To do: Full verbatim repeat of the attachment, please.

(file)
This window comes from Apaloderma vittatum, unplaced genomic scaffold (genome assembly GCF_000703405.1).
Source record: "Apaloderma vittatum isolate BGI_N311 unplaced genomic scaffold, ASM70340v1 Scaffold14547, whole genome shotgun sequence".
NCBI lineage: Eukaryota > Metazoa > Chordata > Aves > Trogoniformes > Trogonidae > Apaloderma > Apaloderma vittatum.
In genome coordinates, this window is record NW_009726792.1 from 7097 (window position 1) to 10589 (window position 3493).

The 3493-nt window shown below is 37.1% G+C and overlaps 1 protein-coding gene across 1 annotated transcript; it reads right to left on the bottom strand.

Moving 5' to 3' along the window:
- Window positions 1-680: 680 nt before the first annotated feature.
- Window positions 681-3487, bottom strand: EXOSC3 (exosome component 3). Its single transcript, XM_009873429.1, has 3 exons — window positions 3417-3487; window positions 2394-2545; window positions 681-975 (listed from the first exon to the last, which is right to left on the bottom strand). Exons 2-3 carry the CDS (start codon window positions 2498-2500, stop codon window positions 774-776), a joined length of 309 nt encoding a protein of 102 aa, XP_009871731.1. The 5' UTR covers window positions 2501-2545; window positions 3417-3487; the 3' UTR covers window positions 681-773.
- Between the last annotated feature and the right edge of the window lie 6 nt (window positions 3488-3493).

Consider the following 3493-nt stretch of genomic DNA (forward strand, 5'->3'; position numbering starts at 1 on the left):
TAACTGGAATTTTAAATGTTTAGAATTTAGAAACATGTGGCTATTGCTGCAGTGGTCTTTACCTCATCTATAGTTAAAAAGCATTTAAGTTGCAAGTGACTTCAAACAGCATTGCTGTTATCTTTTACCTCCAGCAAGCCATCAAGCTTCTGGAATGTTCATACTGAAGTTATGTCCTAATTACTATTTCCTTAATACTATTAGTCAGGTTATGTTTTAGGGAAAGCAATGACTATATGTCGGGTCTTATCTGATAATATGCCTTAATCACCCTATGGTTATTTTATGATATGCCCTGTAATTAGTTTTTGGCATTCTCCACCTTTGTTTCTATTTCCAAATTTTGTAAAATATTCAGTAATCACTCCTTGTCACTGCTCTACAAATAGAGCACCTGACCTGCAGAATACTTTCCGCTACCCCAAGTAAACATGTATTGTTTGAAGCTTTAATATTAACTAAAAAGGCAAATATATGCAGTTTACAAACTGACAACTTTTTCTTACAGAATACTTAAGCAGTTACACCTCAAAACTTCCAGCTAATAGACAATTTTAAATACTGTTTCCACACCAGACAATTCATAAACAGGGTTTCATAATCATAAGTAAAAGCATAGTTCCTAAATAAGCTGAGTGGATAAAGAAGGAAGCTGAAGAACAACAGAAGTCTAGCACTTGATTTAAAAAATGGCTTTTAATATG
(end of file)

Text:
This window comes from Apaloderma vittatum, unplaced genomic scaffold (genome assembly GCF_000703405.1).
Source record: "Apaloderma vittatum isolate BGI_N311 unplaced genomic scaffold, ASM70340v1 Scaffold14547, whole genome shotgun sequence".
NCBI lineage: Eukaryota > Metazoa > Chordata > Aves > Trogoniformes > Trogonidae > Apaloderma > Apaloderma vittatum.
In genome coordinates, this window is record NW_009726792.1 from 7097 (window position 1) to 10589 (window position 3493).

The 3493-nt window shown below is 37.1% G+C and overlaps 1 protein-coding gene across 1 annotated transcript; it reads right to left on the bottom strand.

Moving 5' to 3' along the window:
- Window positions 1-680: 680 nt before the first annotated feature.
- Window positions 681-3487, bottom strand: EXOSC3 (exosome component 3). Its single transcript, XM_009873429.1, has 3 exons — window positions 3417-3487; window positions 2394-2545; window positions 681-975 (listed from the first exon to the last, which is right to left on the bottom strand). Exons 2-3 carry the CDS (start codon window positions 2498-2500, stop codon window positions 774-776), a joined length of 309 nt encoding a protein of 102 aa, XP_009871731.1. The 5' UTR covers window positions 2501-2545; window positions 3417-3487; the 3' UTR covers window positions 681-773.
- Between the last annotated feature and the right edge of the window lie 6 nt (window positions 3488-3493).

Consider the following 3493-nt stretch of genomic DNA (forward strand, 5'->3'; position numbering starts at 1 on the left):
TAACTGGAATTTTAAATGTTTAGAATTTAGAAACATGTGGCTATTGCTGCAGTGGTCTTTACCTCATCTATAGTTAAAAAGCATTTAAGTTGCAAGTGACTTCAAACAGCATTGCTGTTATCTTTTACCTCCAGCAAGCCATCAAGCTTCTGGAATGTTCATACTGAAGTTATGTCCTAATTACTATTTCCTTAATACTATTAGTCAGGTTATGTTTTAGGGAAAGCAATGACTATATGTCGGGTCTTATCTGATAATATGCCTTAATCACCCTATGGTTATTTTATGATATGCCCTGTAATTAGTTTTTGGCATTCTCCACCTTTGTTTCTATTTCCAAATTTTGTAAAATATTCAGTAATCACTCCTTGTCACTGCTCTACAAATAGAGCACCTGACCTGCAGAATACTTTCCGCTACCCCAAGTAAACATGTATTGTTTGAAGCTTTAATATTAACTAAAAAGGCAAATATATGCAGTTTACAAACTGACAACTTTTTCTTACAGAATACTTAAGCAGTTACACCTCAAAACTTCCAGCTAATAGACAATTTTAAATACTGTTTCCACACCAGACAATTCATAAACAGGGTTTCATAATCATAAGTAAAAGCATAGTTCCTAAATAAGCTGAGTGGATAAAGAAGGAAGCTGAAGAACAACAGAAGTCTAGCACTTGATTTAAAAAATGGCTTTTAATATG